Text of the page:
A school for tomorrow's technologies
School of engineering in Physics, Applied Physics, Electronics & Materials
The EDF group, one of the leaders in the energy market in Europe, operates in every area of the business: energy production, transmission, distribution, trading and selling.
What course at Phelma is the most suitable match for your needs?
For EDF, Phelma is an excellent generalist school, and, of course, we have identified it as somewhere that trains specialists in nuclear engineering. We have met students from the GEN (Energy and Nuclear Engineering), SIM (Material Science and Engineering) and EPEE (Electrochemistry and Processes for Energy and the Environment) courses.
Have you already hired Phelma trainees / final-year students and / or engineers?
On a regular basis! In 2010 we hired 21 graduates from Phelma, and 25 in 2011. At EDF, around 500 trainees join the engineering and production sectors every year and about 30 % of them end up with proper jobs at the company.
What is Phelma's image like at EDF?
As I said earlier, Phelma is a great generalist school that trains excellent engineers in nuclear energy. We also know that the school boasts at least twenty years of experience in the nuclear field through ENSPG, one of Phelma's three founding schools. (Note: the Ecole Nationale Supérieure de Physique de Grenoble was founded in 1986). In addition, Sylvain is a former student of this school!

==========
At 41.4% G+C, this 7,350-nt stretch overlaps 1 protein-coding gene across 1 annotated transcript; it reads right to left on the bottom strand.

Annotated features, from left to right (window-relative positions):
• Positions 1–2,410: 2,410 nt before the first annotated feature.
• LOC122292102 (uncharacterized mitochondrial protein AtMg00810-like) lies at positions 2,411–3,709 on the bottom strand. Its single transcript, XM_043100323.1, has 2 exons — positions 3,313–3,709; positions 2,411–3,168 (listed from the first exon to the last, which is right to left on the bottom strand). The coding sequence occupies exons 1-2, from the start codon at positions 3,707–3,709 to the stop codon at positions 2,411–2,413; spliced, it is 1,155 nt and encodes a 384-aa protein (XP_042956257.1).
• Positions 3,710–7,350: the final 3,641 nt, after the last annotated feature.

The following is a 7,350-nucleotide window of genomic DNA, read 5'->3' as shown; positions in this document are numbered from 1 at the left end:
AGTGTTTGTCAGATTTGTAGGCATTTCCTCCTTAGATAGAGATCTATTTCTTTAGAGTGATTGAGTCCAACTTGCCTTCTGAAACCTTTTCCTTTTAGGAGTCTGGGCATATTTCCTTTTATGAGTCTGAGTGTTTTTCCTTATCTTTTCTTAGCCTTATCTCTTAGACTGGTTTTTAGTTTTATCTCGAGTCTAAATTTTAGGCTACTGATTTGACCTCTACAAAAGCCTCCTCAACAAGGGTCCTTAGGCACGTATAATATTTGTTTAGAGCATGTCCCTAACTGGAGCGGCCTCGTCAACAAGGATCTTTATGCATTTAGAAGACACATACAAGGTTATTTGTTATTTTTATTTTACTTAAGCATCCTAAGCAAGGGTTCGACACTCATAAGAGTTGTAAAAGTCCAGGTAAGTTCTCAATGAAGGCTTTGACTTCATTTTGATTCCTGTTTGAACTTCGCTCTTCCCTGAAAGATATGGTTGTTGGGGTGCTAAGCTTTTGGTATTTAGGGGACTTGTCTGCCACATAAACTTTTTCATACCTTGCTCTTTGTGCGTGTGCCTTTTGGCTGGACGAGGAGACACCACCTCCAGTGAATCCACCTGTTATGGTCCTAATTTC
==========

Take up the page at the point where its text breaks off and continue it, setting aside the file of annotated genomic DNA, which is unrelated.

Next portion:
From the accident at Fukushima to the possible reduction in nuclear power's share in energy production in France, how would you reply to all those who think that there is no future for the nuclear sector?
Sylvain BAU: The national need for energy has never been so high, and, even with a firm energy efficiency policy, that need is not going to fall. On a global level, the demand for electricity is only going to grow. The nuclear sector will always have a role in meeting these needs, and the feedback from Fukushima tends to emphasise the development of a nuclear option with strong and increasing safety requirements. It so happens that this is our core business, and it is against this background that EDF is expanding internationally in the field of nuclear energy. Paradoxically, incorporating the feedback from Fukushima - which requires a great deal of engineering work - creates jobs in our industry. Regarding the decision to shut down the Fessenheim plant, which we acknowledge, it backs up our decision to increase the use of our existing power plants. That is bound to create a huge demand in terms of maintenance and renovation. All these factors are the source of numerous projects for EDF and will generate jobs.
Adeline Meszaros: In addition, EDF is in a situation where it needs to replace employees who are retiring on a huge scale. Between 2012 and 2020 in France, the trend is to hire between 4,000 and 6,000 new recruits a year with three record years: 2011, 2012 and 2013. 40% of the people who will be working for EDF in 2020 are yet to be hired!
Date of update April 22, 2013